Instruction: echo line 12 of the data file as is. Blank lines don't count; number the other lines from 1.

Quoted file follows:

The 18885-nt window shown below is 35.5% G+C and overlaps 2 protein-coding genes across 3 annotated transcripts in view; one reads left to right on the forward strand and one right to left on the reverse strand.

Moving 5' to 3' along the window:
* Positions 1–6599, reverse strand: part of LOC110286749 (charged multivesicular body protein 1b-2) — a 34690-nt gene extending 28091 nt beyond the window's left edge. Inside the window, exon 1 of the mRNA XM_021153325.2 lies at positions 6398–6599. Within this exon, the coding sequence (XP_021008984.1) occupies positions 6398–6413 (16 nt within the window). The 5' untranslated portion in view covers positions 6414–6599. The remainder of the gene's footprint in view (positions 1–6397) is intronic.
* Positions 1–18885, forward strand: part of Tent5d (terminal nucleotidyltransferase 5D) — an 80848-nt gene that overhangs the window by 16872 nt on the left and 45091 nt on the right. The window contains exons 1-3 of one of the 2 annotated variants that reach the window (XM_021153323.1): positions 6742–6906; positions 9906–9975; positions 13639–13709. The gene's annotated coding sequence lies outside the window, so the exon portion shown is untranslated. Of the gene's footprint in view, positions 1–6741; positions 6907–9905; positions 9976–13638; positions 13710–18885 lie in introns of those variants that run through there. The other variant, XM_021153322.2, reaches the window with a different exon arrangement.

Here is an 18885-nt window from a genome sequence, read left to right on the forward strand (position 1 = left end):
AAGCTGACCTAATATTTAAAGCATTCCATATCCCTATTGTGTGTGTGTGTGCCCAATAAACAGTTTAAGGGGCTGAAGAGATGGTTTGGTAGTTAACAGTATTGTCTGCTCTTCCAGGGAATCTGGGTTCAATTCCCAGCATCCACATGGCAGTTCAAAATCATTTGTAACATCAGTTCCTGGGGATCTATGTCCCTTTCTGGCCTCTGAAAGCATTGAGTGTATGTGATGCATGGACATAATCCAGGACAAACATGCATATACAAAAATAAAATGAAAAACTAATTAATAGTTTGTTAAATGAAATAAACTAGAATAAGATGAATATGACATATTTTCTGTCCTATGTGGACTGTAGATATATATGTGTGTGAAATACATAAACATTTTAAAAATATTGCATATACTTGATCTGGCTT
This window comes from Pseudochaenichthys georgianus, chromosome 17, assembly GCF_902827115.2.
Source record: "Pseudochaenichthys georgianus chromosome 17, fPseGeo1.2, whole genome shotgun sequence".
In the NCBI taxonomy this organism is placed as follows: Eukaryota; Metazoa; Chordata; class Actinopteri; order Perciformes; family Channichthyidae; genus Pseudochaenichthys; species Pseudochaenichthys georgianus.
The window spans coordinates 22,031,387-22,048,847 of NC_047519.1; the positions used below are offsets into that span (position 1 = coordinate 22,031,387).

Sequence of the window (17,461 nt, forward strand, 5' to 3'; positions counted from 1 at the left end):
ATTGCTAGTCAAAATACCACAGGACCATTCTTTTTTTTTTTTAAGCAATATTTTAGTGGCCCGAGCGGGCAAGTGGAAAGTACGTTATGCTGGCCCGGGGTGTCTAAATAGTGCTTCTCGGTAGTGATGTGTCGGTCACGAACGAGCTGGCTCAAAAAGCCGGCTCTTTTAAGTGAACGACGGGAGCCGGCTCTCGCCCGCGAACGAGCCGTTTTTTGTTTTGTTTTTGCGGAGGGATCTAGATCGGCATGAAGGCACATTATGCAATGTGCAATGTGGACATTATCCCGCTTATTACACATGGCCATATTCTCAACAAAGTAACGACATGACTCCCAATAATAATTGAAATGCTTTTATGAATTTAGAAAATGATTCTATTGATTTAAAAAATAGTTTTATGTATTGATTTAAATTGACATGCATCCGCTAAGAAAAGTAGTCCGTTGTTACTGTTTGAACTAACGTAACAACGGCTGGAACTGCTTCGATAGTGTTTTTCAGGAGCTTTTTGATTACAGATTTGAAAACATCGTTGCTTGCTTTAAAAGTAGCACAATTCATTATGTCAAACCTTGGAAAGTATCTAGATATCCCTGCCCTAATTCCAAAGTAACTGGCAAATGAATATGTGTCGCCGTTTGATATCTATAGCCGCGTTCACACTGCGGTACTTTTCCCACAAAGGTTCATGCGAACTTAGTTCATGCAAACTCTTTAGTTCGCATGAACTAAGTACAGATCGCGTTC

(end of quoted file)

ATTGCTAGTCAAAATACCACAGGACCATTCTTTTTTTTTTTTAAGCAATATTTTAGTGGCCCGAGCGGGCAAGTGGAAAGTACGTTATGCTGGCCCGGGGTGTCTAAATAGTGCTTCTCGGTAGTGATGTGTCGGTCACGAACGAGCTGGCTCAAAAAGCCGGCTCTTTTAAGTGAACGACGGGAGCCGGCTCTCGCCCGCGAACGAGCCGTTTTTTGTTTTGTTTTTGCGGAGGGATCTAGATCGGCATGAAGGCACATTATGCAATGTGCAATGTGGACATTATCCCGCTTATTACACATGGCCATATTCTCAACAAAGTAACGACATGACTCCCAATAATAATTGAAATGCTTTTATGAATTTAGAAAATGATTCTATTGATTTAAAAAATAGTTTTATGTATTGATTTAAATTGACATGCATCCGCTAAGAAAAGTAGTCCGTTGTTACTGTTTGAACTAACGTAACAACGGCTGGAACTGCTTCGATAGTGTTTTTCAGGAGCTTTTTGATTACAGATTTGAAAACATCGTTGCTTGCTTTAAAAGTAGCACAATTCATTATGTCAAACCTTGGAAAGTATCTAGATATCCCTGCCCTAATTCCAAAGTAACTGGCAAATGAATATGTGTCGCCGTTTGATATCTATAGCCGCGTTCACACTGCGGTACTTTTCCCACAAAGGTTCATGCGAACTTAGTTCATGCAAACTCTTTAGTTCGCATGAACTAAGTACAGATCGCGTTC